2.15. A guarantee fund for electronic money, designed to safeguard owners and beneficiaries in the event of bankruptcy of the issuer, would probably be difficult and costly to apply and even more problematic to operate; in the absence of alternative solutions, the recommendation in the previous point takes on even more weight.

3. Specific comments on the Proposal for a Directive on the taking up, the pursuit and the prudential supervision of the business of electronic money institutions ()

3.1. Article 1: Scope, definitions and restriction of activities

3.1.1. The concept of 'electronic money`, as defined in point 3(b) of this article, seems unsatisfactory since the single term covers two products which should instead be kept distinct, as suggested in the earlier points of this opinion (2.2-2.7): the definitions given under 3(b)(iii) (electronic surrogate for coins and banknotes) and 3(b)(iv) (suitable for electronic transfers of limited value) are suitable for prepaid cards, but not entirely - and not in all cases - for software money.

3.1.2. Turning in particular to point 3(b)(iv), the Committee notes that the expression 'limited value payments` is too vague and therefore unacceptable in a directive which requires clarity. The Commission's interpretation of the concept of 'limited value payments`, is unclear, and lends itself to different interpretations in the Member States. Moreover, no article of the draft directive imposes value limits on electronic money: an omission which in the Committee's view, nullifies - or at any rate renders illogical - the limitation implied in the Commission definition (see also points 3.7, 3.7.1 and 3.7.2 below).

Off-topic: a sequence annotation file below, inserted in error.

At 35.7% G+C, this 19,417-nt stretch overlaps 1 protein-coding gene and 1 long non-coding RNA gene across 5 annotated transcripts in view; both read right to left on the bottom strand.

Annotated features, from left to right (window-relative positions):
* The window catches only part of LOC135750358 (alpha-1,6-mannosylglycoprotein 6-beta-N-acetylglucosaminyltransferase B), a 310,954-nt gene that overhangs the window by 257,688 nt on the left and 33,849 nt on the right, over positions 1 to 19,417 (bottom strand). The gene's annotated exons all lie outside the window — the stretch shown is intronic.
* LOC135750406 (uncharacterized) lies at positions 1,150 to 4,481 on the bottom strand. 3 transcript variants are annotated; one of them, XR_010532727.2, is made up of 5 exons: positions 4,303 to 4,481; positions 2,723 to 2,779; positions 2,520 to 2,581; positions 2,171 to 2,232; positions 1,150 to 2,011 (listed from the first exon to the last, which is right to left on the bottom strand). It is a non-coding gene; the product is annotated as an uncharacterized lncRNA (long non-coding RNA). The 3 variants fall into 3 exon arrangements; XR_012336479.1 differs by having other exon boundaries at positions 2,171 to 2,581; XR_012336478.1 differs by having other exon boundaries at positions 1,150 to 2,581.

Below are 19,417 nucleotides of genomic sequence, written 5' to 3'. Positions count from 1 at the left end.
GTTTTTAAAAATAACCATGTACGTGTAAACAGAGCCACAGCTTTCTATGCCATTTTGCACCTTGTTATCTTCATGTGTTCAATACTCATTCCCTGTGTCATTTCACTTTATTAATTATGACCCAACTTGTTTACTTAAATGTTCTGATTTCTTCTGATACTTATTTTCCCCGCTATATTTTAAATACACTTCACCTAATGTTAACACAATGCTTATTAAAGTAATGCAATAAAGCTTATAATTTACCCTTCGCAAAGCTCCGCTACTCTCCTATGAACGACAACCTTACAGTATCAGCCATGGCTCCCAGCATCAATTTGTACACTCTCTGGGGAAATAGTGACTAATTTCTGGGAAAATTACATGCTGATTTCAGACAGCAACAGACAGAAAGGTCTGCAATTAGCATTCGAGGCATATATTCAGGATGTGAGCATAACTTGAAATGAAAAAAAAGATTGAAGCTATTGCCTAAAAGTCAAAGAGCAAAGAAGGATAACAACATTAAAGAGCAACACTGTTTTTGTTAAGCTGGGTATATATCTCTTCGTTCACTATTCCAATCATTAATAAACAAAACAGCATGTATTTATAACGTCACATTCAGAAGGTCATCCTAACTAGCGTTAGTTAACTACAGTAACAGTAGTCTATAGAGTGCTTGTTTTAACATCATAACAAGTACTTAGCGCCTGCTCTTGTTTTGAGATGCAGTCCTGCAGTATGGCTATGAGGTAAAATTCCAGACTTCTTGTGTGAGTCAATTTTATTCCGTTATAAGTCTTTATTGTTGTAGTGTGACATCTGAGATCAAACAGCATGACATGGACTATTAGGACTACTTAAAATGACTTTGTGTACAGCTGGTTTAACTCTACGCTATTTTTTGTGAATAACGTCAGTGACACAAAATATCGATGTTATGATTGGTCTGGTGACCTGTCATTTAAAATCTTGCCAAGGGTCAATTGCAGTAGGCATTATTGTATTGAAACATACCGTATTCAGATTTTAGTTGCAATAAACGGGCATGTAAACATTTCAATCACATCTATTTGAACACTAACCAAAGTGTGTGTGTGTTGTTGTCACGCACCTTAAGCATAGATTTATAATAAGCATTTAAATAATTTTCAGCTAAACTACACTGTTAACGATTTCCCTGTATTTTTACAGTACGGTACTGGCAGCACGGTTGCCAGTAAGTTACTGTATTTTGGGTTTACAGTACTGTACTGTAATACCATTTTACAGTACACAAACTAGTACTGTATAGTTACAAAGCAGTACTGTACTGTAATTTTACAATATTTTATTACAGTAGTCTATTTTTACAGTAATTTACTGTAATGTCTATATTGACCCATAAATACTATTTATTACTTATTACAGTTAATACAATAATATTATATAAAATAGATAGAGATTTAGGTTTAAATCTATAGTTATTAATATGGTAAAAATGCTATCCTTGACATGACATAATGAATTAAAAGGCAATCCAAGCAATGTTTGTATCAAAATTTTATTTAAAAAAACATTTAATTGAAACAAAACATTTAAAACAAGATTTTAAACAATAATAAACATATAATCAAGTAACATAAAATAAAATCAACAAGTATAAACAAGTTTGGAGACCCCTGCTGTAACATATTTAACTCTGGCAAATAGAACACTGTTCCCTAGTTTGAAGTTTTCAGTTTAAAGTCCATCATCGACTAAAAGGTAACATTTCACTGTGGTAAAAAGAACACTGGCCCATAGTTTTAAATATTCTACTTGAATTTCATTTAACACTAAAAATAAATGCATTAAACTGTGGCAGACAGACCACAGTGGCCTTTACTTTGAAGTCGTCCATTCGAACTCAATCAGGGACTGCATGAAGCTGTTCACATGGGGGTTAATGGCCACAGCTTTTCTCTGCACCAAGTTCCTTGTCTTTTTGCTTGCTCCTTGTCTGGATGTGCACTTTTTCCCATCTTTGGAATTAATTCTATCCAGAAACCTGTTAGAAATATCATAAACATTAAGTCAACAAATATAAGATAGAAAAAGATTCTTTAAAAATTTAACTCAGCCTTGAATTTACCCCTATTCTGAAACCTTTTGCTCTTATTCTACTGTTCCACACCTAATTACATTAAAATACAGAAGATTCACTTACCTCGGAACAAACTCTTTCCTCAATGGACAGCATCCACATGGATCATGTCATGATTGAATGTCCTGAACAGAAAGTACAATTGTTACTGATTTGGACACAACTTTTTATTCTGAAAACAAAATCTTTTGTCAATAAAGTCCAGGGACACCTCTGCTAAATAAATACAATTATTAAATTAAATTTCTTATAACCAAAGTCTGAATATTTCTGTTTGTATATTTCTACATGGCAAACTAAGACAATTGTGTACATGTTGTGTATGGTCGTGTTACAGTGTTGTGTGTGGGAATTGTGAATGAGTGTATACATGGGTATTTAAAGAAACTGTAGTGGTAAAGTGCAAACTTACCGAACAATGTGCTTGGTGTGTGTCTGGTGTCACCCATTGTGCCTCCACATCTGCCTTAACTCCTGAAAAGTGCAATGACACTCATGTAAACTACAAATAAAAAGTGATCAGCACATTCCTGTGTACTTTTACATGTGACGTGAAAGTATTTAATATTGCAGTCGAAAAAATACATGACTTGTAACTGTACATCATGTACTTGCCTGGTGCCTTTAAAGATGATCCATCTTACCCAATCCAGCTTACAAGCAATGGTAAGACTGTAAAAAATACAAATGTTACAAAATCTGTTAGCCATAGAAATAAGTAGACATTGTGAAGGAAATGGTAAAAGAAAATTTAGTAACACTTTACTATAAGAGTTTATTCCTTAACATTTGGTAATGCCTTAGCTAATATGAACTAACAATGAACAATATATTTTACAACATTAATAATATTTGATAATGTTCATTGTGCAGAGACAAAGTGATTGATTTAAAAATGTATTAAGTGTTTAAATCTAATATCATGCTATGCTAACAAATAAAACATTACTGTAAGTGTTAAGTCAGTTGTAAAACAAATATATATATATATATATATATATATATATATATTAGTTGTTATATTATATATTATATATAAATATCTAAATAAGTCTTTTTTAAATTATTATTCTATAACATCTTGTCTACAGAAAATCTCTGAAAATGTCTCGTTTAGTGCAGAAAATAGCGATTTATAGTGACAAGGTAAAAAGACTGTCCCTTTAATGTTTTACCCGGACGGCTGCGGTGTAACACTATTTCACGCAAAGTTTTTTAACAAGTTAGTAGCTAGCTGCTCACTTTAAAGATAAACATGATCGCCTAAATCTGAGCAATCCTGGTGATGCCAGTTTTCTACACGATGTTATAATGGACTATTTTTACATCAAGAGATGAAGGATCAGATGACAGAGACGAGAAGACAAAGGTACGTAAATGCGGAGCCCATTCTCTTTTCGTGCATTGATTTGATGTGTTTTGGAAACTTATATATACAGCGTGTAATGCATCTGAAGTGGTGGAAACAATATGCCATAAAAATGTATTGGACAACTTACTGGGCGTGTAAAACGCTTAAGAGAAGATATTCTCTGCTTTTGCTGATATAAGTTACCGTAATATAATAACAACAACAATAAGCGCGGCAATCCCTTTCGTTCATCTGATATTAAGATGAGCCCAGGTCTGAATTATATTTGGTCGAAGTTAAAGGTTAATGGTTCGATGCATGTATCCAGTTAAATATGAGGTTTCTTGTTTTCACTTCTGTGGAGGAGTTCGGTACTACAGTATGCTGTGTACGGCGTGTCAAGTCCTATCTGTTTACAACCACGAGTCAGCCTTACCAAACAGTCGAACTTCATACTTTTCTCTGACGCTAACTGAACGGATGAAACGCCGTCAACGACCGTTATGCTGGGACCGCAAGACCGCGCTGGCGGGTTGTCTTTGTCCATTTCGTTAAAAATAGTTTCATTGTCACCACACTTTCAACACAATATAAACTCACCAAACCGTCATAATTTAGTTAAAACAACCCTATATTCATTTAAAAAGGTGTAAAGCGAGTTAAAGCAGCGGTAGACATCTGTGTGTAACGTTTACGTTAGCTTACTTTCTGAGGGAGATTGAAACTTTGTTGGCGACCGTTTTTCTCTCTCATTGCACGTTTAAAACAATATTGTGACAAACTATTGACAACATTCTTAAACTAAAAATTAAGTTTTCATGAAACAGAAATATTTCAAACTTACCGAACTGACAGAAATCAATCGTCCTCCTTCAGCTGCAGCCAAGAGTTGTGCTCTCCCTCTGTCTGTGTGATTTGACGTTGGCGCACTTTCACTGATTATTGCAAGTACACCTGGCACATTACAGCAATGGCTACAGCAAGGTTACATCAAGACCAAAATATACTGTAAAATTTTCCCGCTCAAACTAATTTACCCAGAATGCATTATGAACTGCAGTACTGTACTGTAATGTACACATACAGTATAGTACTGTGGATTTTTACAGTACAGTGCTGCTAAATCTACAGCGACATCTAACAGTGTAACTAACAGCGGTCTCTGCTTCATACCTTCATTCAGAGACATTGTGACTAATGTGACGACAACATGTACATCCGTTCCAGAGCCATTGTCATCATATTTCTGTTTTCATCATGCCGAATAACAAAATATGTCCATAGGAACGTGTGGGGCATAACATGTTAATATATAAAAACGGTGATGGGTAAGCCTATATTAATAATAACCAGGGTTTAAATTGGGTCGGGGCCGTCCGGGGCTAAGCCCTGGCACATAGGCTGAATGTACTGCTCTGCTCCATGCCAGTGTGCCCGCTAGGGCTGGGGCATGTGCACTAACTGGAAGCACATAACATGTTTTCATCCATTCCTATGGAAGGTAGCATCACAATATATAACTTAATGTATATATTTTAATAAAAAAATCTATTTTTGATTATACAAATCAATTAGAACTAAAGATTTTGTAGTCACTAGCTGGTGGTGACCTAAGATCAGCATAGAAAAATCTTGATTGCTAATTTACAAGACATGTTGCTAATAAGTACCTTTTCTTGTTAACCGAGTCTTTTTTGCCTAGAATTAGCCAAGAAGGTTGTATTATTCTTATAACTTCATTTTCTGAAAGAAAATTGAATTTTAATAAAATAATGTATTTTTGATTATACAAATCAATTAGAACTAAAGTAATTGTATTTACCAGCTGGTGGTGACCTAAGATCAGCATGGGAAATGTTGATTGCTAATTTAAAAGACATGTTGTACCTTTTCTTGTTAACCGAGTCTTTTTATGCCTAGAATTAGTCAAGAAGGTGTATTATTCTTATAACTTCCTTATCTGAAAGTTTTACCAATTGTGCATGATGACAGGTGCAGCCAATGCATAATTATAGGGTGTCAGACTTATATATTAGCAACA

3.1.3. The most serious reservations concern the quality of the EMIs which, under the provisions of 3(a) and 3(b)(i) of Article 1 can issue electronic money of any type. As shown above software money can constitute a much larger phenomenon - with much more serious implications - than the issuing of pre-paid cards. The Directive should make a clear separation between the two activities, by making issues of software money subject to much more rigorous provisions than those laid down at present.

3.2. Article 2: Application of Banking Directives

3.2.1. A list of extensions, exceptions and exclusions of the obligations of EMIs with regard to prudential controls imposed by the various banking directives cited in points 1, 2 and 3 of this Article runs the risk of giving rise to over-technical discussions which would require a long and complicated investigation comprehensible only to specialists. After a summary - and of course also technical - examination of the subject as a whole, the Committee expresses the view that EMIs are subject to sound administrative and asset-management requirements in theory rather than in practice. The more detailed comments on Article 5 (points 3.5.1 and 3.5.2 below) also apply to this article: even if different authorities apply stricter rules, it is already clear that others will not be prepared to follow them in this respect.